Police on Wednesday said that three sets of skeletal remains found buried in Southeast Washington in April are of women who disappeared in 2006, a crucial step toward resolving a gruesome and puzzling discovery.
They were identified as Jewel Marquita King, 48; Verdell Jefferson, 41; and Dorothy Jean Butts, 43. Authorities said all three disappeared from locations near where their remains were found. Two had been fatally shot, the other beaten to death.
Giving the remains identities is the first step in what could be an investigation complicated by time. Detectives now turn to finding who killed the women more than a decade ago.
“There are no persons of interest at this point,” D.C. Police Chief Peter Newsham said.
Construction workers enlarging a crawl space in the basement of an apartment building on Wayne Place in Congress Heights found the first set of remains — now identified as Butts — on April 25. Two other sets — of Jefferson and King — were found a short time later sharing a single shallow grave in woods behind the red brick building.
King had been shot; Jefferson was bludgeoned. Newsham said investigators believe those two women may have “died as a result of one suspect or one circumstance” because they were buried together and disappeared near each other. Butts had been shot.
The chief left open the possibility of a serial killer, saying at the news conference Wednesday, “We would always consider that to be a potential in this case.”
But Newsham said the investigation, which was difficult to pursue before the bodies were identified, is in an early stage. “There’s still a tremendous amount of work ahead to find the person or persons that were responsible for these murders,” he said.
Newsham said detectives are trying to determine if there were any connections among the three and whether they had common acquaintances — of if they knew one another.
The remains were identified after a painstaking investigation that took months. Jennifer Love, a forensic anthropologist with the D.C. medical examiner’s office, said she created a “biographical profile” of each victim.
She said she determined that each was a woman, age 35 to 45. She was also able to generally describe the physical stature of each woman and about how long ago (albeit a wide range) each of them died. These profiles were turned over to D.C. police.
Newsham said investigators compared the descriptive information in Love’s profiles with descriptive information in the case files of D.C. women who disappeared in the wide time frame cited by Love.
He said police checked missing-persons files in the D.C. police department and in the federal National Missing and Unidentified Persons (NamUs) database. As a result, he said, investigators narrowed the field of candidates to eight women.
Detectives tracked down immediate relatives of the eight women and got DNA samples from them. The samples were sent to an FBI lab, where technicians compared the samples with DNA from the three sets of remains. From that group of eight women, the remains found on Wayne Place were positively identified, Newsham said.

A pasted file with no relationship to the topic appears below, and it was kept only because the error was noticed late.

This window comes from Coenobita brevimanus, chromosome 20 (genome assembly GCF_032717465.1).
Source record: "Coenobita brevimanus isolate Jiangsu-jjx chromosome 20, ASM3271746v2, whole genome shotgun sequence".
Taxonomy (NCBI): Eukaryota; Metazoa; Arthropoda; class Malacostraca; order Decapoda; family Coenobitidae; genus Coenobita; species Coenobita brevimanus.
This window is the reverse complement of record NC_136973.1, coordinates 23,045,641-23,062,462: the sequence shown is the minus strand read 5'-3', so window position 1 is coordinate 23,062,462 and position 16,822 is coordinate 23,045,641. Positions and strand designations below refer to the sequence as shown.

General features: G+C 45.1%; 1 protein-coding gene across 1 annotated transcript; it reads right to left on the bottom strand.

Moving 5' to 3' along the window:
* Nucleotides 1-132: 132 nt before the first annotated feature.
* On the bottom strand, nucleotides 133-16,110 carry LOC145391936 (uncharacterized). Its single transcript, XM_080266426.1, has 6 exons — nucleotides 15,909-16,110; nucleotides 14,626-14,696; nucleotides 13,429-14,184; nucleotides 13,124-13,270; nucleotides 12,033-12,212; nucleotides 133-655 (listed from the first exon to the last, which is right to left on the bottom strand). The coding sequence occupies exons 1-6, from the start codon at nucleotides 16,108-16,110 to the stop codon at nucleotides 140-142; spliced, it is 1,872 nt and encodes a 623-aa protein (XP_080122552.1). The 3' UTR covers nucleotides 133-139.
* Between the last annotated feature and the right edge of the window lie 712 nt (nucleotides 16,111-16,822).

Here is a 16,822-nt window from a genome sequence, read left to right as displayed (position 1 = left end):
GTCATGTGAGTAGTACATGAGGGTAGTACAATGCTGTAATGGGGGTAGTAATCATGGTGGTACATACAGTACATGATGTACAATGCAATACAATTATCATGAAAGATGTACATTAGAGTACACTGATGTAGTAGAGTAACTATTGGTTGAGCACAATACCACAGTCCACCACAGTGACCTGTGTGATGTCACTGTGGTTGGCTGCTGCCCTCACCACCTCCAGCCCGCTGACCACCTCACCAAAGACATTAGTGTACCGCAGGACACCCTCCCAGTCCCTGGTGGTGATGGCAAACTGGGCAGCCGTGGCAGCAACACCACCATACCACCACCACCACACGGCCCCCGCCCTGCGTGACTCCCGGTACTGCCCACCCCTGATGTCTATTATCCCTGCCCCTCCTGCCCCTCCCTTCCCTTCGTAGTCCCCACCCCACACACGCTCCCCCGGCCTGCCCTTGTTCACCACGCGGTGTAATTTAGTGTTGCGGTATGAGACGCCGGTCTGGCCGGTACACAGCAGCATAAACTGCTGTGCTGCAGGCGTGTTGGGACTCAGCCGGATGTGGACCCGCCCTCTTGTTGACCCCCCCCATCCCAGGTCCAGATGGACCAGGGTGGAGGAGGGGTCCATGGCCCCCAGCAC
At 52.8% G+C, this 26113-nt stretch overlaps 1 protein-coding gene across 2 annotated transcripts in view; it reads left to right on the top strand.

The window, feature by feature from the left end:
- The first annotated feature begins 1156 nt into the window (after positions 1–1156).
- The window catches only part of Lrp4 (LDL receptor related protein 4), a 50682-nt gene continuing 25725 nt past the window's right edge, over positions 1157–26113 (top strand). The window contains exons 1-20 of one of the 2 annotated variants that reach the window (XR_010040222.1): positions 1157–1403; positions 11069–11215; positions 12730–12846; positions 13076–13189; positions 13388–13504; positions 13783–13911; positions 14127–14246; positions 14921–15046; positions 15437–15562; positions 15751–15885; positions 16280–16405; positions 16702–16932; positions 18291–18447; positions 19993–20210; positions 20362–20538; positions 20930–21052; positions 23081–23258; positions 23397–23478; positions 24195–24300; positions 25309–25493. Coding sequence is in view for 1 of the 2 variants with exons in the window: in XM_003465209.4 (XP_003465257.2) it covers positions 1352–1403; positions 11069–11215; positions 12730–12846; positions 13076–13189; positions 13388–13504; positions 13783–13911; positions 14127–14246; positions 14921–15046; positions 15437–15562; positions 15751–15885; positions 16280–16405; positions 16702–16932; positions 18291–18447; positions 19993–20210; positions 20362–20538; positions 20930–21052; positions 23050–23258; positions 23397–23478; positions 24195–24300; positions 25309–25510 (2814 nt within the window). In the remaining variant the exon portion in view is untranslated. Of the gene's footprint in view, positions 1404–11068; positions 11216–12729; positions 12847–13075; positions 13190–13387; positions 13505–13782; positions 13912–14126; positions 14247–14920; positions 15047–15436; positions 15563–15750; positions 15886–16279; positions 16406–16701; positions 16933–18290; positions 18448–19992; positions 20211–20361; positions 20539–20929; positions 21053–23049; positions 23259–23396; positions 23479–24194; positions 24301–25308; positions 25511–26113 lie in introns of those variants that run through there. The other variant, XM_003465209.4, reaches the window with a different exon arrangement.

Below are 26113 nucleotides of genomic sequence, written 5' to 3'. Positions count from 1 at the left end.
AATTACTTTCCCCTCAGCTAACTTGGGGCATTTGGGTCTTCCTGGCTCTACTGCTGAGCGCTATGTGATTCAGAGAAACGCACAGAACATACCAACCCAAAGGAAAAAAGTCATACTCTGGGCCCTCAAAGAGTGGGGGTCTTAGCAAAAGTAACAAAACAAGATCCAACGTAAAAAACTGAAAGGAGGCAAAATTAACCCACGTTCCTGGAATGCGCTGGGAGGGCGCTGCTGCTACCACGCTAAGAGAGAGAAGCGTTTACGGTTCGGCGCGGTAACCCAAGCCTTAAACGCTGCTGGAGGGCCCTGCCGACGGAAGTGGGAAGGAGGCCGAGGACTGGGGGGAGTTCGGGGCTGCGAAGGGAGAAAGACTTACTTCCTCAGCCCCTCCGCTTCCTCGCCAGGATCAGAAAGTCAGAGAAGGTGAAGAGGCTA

Relatives for Butts could not be reached Wednesday; relatives of Jefferson and King said they did not want to speak publicly at this time.
King was last seen alive April 7, 2006, on Galveston Street in Southwest and was reported missing by her mother six days later. Jefferson was last seen alive May 1, 2006, on Wayne Place, where she lived, and was reported missing by her mother on Aug. 1, 2006 — three months later. Butts disappeared from Martin Luther King Jr. Avenue SE while going to a store Christmas Day 2006 and was reported missing by her sister that same day.
The macabre discovery of the remains in April had rattled residents, who watched for days as police, forensics experts and cadaver dogs combed through the basement of the building and in the expansive woods nearby, where many neighborhood children play.
Adan Escobar, a 42-year-old construction worker who uncovered the remains and took photographs, said at the time that “there were no clothes, no hair, no weapons. Nothing but bones.”
Police recovered the remains and then began their more extensive search out back — a large green yard bordered by thick woods that filled a triangular wedge surrounded by homes along Mississippi Avenue, First Street and Wayne Place. Dogs helped police uncover the shallow grave containing two more sets of skeletons. Police later determined all were women.
As police and forensics experts worked to identify and date the remains, police sought families of missing women. In addition to developing the eight genetic profiles submitted to the FBI, police held an open house for families to come in, provide DNA samples and talk to detectives about their missing loved ones.
Anthony Blalock and his aunt, Gwendolyn Bell, were among the families hoping the remains could bring answers. Blalock’s mother, Barbara Jean Dreher, disappeared in 1984 from an area close to Wayne Place. They had provided police with DNA samples a number of years ago.
Bell, Dreher’s sister, told The Washington Post in June that the remains might be the family’s last chance at knowing what happened. Police have long believed Dreher was killed, but the homicide file and evidence disappeared from the department many years ago.
On Wednesday, when police listed the names of the victims from Wayne Place, Barbara Dreher was not among them.
Magda Jean-Louis contributed to this report.